Built as a yearlong, self-paced reading program to offer intentional learning experiences, the Anti-Racism Resource Challenge features specially selected books, media, articles, websites, and more—all from the library’s two curated anti-racism resource guides:
Adults and high schoolers are invited to participate—no Oak Park library card is required.
In February, the Oak Park Public Library launched the community’s first Challenge. Through February and March, 90 individuals registered for the challenge; 21 of these readers were active and completed a total of 73 activities. One participant completed the entire challenge in just the first two months!
While engaging with the materials and programs on “History”—the first of four challenge themes—participants shared their reflections in Beanstack. This is the cloud-based digital tool the library is using to help participants track their individual progress, as well as collect overall program feedback and metrics.
What Challenge participants are saying about their learning
From Beanstack, here are a few reflections shared by participants so far:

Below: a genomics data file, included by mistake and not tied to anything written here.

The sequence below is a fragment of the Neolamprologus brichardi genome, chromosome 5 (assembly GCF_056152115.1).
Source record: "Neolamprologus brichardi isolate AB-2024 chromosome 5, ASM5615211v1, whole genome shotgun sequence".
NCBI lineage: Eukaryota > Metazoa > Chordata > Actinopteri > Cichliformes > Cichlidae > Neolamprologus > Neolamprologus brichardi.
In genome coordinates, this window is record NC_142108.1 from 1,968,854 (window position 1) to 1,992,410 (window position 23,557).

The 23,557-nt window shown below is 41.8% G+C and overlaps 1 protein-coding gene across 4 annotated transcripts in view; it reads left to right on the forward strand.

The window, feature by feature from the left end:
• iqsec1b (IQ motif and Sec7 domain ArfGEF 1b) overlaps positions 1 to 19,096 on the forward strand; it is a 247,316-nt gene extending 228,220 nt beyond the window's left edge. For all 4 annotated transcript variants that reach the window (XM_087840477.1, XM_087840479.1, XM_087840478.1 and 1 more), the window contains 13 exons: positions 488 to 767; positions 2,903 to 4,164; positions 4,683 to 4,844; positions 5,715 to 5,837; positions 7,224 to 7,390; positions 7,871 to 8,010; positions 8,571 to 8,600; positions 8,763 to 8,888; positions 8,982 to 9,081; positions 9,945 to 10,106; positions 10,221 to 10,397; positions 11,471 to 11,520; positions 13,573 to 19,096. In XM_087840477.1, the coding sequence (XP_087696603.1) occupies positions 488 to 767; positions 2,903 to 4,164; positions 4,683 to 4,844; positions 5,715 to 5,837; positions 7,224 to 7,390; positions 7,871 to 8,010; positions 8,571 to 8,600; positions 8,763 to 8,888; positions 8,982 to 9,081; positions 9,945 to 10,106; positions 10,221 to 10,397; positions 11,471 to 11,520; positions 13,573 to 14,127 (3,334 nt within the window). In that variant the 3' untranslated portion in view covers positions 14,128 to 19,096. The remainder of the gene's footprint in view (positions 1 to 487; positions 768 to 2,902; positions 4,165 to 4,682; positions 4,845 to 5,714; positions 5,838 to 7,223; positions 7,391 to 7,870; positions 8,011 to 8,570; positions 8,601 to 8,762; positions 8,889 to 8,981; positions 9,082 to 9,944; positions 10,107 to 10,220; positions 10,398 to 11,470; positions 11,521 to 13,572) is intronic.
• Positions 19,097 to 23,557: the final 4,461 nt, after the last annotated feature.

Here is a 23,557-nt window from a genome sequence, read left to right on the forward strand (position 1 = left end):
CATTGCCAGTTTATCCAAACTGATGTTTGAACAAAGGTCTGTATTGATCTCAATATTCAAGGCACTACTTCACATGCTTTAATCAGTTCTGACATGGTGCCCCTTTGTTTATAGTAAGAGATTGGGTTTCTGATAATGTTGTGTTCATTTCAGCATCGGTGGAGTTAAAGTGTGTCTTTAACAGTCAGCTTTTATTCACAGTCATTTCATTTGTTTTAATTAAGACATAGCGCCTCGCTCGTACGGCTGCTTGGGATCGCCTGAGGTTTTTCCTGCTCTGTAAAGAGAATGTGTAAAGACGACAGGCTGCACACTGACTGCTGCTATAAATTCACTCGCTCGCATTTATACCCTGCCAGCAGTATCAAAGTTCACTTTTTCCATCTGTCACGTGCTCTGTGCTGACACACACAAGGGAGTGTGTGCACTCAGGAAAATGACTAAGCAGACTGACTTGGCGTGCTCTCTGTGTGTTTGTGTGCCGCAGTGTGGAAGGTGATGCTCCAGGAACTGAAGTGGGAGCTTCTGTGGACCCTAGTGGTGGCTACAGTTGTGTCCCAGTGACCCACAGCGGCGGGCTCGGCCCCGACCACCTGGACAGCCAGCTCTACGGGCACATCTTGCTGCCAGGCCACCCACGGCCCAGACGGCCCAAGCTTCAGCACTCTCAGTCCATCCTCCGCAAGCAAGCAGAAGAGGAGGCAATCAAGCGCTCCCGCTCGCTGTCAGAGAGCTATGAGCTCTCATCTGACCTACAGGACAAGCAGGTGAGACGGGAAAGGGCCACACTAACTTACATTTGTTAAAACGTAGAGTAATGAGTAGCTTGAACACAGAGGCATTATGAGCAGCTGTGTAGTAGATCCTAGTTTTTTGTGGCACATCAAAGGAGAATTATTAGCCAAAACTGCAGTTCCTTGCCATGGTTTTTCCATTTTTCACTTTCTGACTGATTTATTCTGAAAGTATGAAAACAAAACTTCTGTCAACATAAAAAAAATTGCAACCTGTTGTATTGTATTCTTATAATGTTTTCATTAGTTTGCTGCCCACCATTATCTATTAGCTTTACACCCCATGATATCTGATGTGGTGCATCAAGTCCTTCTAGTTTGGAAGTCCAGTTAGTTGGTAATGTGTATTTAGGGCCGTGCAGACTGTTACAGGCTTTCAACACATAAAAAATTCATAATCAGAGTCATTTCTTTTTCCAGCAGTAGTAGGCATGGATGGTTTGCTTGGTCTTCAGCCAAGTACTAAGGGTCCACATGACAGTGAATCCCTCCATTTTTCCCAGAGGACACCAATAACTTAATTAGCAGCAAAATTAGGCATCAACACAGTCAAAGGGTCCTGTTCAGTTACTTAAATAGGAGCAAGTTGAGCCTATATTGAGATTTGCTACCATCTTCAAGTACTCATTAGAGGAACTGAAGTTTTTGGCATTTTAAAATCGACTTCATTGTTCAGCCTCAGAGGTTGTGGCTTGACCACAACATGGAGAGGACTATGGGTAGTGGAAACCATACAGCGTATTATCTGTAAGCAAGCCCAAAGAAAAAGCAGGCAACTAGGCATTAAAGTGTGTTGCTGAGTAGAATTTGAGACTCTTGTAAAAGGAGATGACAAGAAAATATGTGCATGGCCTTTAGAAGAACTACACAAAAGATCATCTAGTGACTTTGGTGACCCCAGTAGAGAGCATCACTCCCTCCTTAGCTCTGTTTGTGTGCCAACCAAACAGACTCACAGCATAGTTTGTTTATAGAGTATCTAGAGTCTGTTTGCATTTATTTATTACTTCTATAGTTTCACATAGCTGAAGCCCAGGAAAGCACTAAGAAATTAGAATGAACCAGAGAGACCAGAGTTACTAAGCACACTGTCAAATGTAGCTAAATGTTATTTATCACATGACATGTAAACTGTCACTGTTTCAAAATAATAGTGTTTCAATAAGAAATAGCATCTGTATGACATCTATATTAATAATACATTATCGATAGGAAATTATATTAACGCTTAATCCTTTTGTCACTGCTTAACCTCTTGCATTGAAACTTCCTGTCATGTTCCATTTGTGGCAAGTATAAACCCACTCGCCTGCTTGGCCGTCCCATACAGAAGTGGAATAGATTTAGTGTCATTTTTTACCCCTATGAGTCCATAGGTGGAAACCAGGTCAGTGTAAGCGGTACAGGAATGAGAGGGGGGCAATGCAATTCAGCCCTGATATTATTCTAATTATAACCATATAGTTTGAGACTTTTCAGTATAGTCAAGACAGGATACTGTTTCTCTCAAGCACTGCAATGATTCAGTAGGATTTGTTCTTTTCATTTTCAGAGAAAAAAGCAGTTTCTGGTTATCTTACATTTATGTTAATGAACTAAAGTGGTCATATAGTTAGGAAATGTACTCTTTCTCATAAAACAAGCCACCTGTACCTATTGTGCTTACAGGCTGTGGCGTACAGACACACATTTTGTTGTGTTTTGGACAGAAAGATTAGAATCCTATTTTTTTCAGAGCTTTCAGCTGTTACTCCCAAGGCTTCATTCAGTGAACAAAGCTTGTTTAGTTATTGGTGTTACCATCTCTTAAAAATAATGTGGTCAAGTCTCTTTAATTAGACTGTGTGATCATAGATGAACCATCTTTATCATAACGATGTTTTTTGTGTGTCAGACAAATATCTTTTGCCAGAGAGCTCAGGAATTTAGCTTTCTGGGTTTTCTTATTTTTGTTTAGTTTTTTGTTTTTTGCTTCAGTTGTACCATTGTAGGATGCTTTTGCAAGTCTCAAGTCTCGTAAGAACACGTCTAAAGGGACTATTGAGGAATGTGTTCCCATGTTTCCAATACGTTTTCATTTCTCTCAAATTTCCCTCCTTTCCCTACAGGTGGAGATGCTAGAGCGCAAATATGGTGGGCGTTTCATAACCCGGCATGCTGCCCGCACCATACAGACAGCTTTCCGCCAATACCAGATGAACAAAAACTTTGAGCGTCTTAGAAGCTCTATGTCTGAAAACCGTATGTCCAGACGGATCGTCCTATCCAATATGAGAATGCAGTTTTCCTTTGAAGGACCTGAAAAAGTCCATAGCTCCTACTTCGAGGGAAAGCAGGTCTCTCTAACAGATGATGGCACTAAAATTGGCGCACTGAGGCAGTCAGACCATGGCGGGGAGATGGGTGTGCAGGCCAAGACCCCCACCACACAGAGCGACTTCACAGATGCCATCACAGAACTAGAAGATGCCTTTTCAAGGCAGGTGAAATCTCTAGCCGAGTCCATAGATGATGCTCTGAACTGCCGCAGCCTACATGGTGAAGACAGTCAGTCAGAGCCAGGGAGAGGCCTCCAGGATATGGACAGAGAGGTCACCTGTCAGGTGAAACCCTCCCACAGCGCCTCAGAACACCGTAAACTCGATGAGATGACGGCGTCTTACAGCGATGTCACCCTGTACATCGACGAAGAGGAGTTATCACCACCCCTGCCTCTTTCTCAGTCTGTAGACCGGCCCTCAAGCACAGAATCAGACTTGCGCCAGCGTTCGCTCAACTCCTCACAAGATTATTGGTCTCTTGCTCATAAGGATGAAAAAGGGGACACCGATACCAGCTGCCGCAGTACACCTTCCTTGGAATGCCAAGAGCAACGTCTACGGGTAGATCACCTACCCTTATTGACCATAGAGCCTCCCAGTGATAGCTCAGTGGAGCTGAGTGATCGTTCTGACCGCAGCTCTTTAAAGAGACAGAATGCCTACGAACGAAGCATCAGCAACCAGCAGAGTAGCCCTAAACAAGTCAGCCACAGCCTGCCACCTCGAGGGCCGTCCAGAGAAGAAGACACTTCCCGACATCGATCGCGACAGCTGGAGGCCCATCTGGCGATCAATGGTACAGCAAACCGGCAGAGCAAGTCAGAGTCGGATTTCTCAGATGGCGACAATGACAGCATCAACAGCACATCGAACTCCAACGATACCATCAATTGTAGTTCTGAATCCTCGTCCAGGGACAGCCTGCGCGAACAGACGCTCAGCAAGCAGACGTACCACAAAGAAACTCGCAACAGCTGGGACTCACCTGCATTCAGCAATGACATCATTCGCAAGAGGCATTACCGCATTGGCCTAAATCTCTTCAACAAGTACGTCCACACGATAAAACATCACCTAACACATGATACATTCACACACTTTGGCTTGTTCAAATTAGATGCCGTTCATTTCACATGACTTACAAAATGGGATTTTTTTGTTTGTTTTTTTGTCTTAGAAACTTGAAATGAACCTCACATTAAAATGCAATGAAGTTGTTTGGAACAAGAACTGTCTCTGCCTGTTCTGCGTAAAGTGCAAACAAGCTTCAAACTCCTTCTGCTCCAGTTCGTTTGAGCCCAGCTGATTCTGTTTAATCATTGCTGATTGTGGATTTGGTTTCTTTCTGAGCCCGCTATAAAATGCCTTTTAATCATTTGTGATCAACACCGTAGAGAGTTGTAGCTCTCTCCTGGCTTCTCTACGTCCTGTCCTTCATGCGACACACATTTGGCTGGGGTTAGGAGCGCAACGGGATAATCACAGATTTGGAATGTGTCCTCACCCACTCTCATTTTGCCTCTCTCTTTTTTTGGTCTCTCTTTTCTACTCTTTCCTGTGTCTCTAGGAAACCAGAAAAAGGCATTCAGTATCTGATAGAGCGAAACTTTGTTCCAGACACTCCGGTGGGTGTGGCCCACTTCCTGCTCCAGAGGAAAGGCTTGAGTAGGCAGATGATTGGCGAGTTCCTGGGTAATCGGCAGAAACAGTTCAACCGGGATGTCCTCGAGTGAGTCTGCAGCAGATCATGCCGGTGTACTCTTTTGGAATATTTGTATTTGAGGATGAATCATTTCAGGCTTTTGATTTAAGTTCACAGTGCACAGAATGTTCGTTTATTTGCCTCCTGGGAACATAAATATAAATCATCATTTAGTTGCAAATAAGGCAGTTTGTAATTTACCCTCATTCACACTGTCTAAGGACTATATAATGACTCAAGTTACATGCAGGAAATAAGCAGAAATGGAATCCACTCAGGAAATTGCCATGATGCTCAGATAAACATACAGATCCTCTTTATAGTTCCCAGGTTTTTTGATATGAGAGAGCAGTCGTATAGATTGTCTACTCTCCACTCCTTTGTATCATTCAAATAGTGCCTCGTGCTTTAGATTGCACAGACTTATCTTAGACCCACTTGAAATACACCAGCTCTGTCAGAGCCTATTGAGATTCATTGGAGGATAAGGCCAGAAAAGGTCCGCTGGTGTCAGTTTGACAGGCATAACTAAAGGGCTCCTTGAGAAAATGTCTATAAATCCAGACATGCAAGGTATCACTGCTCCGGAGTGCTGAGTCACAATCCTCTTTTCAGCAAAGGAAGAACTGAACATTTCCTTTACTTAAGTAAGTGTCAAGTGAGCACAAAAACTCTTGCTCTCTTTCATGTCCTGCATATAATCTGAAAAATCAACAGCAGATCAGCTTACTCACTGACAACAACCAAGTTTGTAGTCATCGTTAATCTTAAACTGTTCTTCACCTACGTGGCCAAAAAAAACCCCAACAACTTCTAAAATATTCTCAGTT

On “racial capitalism”:
“Racial Capitalism allowed for unprecedented economic and technological growth in this country, which benefits the white race. But it has also resulted in the social and political underdevelopment of the white race. The conclusion of this is that no one truly prospers unless we all prosper, and while this country’s economic growth may have been phenomenal, it is not sustainable because it occurred as the result of an unequal system.”After reading the article “Racial Capitalism and the Structural Roots of White Nationalism” by Matt Birkhold
On history influencing the present:
“I read Stamped with my middle schooler. I had not previously understood various moments in history in a way that illuminated the role racism and white supremacy have played in the current state of housing, education, our prison system, etc.”Reflecting on the book Stamped: Racism, Antiracism, and You by Ibram X. Kendi and Jason Reynolds
On “code switching”:
“Prior to today I wasn’t familiar with the term, but realized I was familiar with the impacts. Over the years I have met people who have indeed conformed who they were to better fit into society. I agree that our diversity should be celebrated. The things that make us unique should not be seen as a detriment. I am hopeful that society is heading this way!”After watching the TEDx talk by Chandra Arthur, “The Cost of Code Switching”
Seven related library programs in March and April— including a collaboration with 11 local public libraries to host Dr. Eve L. Ewing in a virtual fireside chat— earned positive participant survey feedback.
In fact, 81% indicated they agreed or strongly agreed that they learned something new as a result of their participation; 87% said they would recommend the program to others; and 90% said they would attend another similar program in the future.